Echinopsis ‘Rainbow Bursts’ (Syn. x Echinobivia ‘Rainbow Bursts’) at 2 3/8″ tall x 4″ wide on 10-17-17, #384-5.

I moved the plants inside for the winter on October 17 (2017). The first stop was the basement where they were all photographed and measured. This plant was 2 3/8″ tall x 4″ wide. It didn’t grow much because it was 2 1/4″ tall x 3 1/2″ wide when I brought it home in July 2016.

All those kids can be removed and rooted or they can be left attached. I am opting to leave them attached because I certainly don’t need that many Echinopsis plants and how long would it take them to grow?  I guess that calls for an experiment.

 

Top view of the Echinopsis ‘Rainbow Bursts’ (Syn. x Echinobivia ‘Rainbow Bursts’) on 10-17-17, #384-6.

How would you like to sit on that? The top view of most cactus is just as interesting as the side view.

<<<<2018>>>>

Echinopsis sp. (Syn. xEchinobivia cv. ‘Rainbow Bursts’) on 1-1-18, #401-4.

I put the Echinopsis ‘Rainbow Bursts’ on a table with most of the cactus and succulents in my bedroom for the winter. They received plenty of light from a south facing window.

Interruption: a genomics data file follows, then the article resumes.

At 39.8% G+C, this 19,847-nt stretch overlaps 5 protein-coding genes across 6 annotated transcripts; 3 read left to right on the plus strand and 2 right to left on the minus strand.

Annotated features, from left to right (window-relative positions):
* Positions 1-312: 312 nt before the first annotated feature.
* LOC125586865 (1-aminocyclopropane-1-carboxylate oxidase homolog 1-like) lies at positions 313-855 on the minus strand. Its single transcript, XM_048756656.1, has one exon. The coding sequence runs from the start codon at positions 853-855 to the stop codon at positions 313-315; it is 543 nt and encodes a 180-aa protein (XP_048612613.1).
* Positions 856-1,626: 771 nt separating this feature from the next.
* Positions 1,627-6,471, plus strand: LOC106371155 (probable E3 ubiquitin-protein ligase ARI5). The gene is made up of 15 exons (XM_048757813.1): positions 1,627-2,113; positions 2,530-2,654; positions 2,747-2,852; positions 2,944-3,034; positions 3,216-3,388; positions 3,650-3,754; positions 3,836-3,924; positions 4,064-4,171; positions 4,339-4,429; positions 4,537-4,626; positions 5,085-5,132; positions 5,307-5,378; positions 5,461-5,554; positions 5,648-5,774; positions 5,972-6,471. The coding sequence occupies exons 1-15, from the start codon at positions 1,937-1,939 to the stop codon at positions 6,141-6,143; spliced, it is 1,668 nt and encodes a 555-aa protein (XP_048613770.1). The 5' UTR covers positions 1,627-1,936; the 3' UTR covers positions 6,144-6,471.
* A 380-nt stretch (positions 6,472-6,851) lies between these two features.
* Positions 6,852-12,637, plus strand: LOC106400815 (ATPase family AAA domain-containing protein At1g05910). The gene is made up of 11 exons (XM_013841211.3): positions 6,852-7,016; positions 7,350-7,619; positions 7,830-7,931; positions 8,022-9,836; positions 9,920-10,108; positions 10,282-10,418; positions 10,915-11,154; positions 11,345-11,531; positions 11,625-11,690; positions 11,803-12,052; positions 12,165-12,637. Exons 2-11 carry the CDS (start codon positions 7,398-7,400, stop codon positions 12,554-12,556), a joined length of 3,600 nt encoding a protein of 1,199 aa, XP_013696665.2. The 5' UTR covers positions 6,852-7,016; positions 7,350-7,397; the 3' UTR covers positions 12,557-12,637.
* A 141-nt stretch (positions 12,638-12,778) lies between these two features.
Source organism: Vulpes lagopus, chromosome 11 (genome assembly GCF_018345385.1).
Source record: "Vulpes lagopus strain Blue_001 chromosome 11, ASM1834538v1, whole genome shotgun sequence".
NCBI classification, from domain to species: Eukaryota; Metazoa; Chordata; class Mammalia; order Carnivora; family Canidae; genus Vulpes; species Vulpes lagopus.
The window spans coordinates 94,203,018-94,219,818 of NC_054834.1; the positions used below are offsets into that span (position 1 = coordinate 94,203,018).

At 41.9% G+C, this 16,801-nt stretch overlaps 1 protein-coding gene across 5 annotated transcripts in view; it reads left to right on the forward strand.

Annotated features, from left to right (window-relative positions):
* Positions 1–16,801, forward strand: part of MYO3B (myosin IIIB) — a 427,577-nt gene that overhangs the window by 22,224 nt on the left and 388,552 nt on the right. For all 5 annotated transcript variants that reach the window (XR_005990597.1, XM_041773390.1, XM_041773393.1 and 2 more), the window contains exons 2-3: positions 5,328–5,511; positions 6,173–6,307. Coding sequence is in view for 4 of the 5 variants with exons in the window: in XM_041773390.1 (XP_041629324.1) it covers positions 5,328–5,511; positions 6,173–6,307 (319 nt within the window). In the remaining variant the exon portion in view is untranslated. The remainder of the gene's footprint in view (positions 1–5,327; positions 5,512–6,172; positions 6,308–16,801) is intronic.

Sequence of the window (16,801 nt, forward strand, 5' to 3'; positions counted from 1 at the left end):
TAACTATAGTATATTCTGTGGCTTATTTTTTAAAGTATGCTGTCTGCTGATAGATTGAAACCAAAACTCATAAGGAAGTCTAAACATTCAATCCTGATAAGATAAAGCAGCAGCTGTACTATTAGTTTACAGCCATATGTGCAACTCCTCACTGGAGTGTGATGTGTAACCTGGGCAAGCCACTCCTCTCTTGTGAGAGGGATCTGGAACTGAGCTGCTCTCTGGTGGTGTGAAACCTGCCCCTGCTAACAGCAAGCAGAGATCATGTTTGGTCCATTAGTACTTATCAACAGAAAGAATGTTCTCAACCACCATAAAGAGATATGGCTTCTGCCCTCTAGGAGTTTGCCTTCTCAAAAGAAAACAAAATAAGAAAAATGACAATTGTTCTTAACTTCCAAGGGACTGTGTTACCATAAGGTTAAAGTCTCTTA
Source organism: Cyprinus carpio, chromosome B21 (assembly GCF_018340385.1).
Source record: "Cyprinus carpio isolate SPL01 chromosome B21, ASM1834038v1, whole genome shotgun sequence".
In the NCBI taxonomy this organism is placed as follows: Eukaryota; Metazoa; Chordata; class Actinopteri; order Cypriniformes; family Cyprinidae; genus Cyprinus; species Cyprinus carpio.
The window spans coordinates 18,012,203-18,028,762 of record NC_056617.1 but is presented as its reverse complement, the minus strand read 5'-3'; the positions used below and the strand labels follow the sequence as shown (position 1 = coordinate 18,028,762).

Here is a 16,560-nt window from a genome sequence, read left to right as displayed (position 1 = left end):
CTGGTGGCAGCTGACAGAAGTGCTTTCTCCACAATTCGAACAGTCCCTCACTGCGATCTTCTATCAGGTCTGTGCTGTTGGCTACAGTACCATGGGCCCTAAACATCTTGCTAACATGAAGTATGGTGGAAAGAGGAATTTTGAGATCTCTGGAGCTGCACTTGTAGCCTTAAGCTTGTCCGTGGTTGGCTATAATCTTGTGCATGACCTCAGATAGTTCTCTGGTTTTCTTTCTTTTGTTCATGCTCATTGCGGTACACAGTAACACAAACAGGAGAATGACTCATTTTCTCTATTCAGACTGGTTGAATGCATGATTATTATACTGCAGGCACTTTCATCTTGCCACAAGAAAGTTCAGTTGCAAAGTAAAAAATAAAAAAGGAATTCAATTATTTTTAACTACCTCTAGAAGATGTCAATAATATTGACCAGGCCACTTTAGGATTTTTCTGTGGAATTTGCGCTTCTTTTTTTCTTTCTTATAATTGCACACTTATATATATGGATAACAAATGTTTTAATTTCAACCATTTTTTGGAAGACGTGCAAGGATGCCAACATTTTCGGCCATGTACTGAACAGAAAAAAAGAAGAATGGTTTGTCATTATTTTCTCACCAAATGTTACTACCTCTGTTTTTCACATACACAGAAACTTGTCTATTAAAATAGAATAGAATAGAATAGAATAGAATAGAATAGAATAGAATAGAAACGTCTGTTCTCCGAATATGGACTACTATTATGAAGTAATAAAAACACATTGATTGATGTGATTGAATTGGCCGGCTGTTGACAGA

Echinopsis cv. ‘Rainbow Bursts’ on 5-17-18, #443-31.

The Echinopsis ‘Rainbow Bursts’ was happy to get outside for the summer again.

 

Echinopsis ‘Rainbow Bursts’ in a new pot, 5-25-18, #448-8.

I decided to put this plant and all its kids in a larger pot. It was beginning to bulge. Even though you are supposed to only increase the pot size by 1/2 to 1″ in diameter, I gave this cactus a bigger pot in case the babies fall off and need room to root.

 

Echinopsis ‘Rainbow Bursts’ on 7-29-18, #487-39.

I moved the potted plants to the front and back porches on July 4 (2018) because of a Japanese Beetle invasion. The plant tables were next to and behind a shed under a Chinese Elm tree which the beetles love. The beetles were beginning to sample a few of the other plants so I moved them. I moved most of the cactus to the back porch including the Echinopsis ‘Rainbow Bursts’. You can see the dead leaves from the elm tree in the pot.

 

Echinopsis ‘Rainbow Bursts’ on 8-26-18, #499-19.

Doing well in full sun on the back porch on August 26.

 

Echinopsis ‘Rainbow Bursts’ on 10-10-18, #519-30.

I measured the cactus on October 10 when I was getting ready to move the plants inside for the winter. The cluster of Echinopsis ‘Rainbow Bursts’ now measures 3″ tall x 5″ wide. It didn’t grow that much from the time I brought it home in July 2016 until I measured it last October. This time, however, it grew 3/4″ in taller and 1 3/4″ wider.